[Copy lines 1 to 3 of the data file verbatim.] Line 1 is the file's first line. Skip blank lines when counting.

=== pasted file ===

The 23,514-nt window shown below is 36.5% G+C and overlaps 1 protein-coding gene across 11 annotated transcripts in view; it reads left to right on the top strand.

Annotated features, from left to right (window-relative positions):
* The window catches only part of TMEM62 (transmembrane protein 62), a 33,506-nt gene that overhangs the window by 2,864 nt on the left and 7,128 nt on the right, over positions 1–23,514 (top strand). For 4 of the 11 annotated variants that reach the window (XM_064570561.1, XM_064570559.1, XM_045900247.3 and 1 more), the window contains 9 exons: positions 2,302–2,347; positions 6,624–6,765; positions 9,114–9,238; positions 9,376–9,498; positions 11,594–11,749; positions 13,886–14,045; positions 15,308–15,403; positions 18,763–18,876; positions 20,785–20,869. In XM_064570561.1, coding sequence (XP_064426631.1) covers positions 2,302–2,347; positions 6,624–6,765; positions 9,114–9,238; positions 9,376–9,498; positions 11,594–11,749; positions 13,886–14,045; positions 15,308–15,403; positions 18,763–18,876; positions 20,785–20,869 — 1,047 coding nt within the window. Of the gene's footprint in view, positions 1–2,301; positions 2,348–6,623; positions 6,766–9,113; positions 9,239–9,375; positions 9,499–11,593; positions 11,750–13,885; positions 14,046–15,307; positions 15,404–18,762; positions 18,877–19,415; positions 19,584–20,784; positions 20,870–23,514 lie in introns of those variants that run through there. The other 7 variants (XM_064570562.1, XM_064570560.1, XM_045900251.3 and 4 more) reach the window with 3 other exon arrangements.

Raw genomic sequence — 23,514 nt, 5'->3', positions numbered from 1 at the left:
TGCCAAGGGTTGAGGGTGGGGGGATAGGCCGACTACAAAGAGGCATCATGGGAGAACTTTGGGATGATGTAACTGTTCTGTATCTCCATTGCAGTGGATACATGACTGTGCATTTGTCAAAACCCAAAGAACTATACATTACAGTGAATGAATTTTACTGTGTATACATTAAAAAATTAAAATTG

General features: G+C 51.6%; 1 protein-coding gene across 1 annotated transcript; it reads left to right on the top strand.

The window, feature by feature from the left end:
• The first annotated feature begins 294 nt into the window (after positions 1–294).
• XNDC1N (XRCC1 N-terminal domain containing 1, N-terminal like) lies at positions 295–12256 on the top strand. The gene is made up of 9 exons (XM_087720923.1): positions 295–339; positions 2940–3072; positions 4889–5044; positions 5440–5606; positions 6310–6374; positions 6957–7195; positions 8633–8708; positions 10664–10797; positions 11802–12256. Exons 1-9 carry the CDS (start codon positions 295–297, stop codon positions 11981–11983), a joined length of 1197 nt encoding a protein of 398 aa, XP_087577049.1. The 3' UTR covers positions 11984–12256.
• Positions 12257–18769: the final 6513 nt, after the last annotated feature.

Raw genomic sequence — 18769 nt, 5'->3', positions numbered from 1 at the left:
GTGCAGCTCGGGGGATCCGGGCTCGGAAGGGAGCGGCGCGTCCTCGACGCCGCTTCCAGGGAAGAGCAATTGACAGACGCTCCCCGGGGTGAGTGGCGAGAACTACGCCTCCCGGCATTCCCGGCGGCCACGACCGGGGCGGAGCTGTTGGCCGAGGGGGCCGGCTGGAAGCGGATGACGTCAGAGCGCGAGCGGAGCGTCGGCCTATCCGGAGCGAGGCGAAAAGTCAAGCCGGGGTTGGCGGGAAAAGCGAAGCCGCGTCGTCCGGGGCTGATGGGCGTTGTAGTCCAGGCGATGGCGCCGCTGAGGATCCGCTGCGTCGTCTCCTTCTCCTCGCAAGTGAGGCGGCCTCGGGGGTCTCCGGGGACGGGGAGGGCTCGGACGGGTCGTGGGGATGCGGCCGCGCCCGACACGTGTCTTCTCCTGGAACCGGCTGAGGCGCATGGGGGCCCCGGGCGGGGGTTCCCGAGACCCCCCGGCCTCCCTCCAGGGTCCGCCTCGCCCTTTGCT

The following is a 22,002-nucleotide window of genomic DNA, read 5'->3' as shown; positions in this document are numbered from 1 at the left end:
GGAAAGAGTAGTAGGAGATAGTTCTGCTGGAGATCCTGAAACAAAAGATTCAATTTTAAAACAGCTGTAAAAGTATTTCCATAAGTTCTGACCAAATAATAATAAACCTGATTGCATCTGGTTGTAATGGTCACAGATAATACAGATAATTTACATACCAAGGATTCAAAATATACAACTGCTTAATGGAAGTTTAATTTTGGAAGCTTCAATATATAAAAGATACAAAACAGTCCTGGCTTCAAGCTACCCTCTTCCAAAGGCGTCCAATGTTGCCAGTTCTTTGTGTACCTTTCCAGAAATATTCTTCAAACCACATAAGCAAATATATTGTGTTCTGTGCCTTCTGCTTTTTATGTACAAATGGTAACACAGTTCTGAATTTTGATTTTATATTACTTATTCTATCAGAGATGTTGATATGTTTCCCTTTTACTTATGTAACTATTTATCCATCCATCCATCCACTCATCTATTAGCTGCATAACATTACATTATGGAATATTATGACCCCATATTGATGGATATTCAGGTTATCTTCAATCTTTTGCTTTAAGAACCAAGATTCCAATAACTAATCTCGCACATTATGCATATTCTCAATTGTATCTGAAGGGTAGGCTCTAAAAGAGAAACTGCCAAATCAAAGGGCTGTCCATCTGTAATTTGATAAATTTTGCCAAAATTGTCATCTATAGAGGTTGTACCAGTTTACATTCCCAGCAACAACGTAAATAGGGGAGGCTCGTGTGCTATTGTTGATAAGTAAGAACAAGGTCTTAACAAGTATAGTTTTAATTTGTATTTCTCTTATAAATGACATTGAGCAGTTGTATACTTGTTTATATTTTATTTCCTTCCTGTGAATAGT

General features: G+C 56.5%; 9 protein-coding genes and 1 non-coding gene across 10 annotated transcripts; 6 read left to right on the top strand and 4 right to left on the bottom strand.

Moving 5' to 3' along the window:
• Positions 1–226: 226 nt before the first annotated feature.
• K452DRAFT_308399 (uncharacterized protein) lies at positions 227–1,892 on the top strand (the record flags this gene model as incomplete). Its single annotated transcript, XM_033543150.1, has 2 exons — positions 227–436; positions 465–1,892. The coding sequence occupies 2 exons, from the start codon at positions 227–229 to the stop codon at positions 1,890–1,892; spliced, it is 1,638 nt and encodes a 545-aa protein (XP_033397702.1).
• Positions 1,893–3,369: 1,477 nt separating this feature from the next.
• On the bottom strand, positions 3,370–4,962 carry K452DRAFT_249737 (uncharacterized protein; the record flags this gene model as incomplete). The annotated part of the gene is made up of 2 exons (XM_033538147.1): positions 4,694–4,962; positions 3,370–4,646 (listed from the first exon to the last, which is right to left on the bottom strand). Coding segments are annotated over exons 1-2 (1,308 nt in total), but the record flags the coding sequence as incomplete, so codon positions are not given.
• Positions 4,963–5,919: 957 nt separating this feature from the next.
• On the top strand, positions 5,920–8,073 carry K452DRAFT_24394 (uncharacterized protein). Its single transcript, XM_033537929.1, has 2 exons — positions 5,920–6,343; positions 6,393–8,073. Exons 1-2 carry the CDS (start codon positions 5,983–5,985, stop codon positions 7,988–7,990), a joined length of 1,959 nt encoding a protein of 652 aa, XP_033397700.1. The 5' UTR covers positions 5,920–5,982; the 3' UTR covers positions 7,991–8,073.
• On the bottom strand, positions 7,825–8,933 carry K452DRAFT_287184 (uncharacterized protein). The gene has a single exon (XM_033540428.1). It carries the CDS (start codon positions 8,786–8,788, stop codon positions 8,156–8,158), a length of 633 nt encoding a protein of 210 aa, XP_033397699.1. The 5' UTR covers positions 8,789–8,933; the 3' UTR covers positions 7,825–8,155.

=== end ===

The 23,514-nt window shown below is 36.5% G+C and overlaps 1 protein-coding gene across 11 annotated transcripts in view; it reads left to right on the top strand.

Annotated features, from left to right (window-relative positions):
* The window catches only part of TMEM62 (transmembrane protein 62), a 33,506-nt gene that overhangs the window by 2,864 nt on the left and 7,128 nt on the right, over positions 1–23,514 (top strand). For 4 of the 11 annotated variants that reach the window (XM_064570561.1, XM_064570559.1, XM_045900247.3 and 1 more), the window contains 9 exons: positions 2,302–2,347; positions 6,624–6,765; positions 9,114–9,238; positions 9,376–9,498; positions 11,594–11,749; positions 13,886–14,045; positions 15,308–15,403; positions 18,763–18,876; positions 20,785–20,869. In XM_064570561.1, coding sequence (XP_064426631.1) covers positions 2,302–2,347; positions 6,624–6,765; positions 9,114–9,238; positions 9,376–9,498; positions 11,594–11,749; positions 13,886–14,045; positions 15,308–15,403; positions 18,763–18,876; positions 20,785–20,869 — 1,047 coding nt within the window. Of the gene's footprint in view, positions 1–2,301; positions 2,348–6,623; positions 6,766–9,113; positions 9,239–9,375; positions 9,499–11,593; positions 11,750–13,885; positions 14,046–15,307; positions 15,404–18,762; positions 18,877–19,415; positions 19,584–20,784; positions 20,870–23,514 lie in introns of those variants that run through there. The other 7 variants (XM_064570562.1, XM_064570560.1, XM_045900251.3 and 4 more) reach the window with 3 other exon arrangements.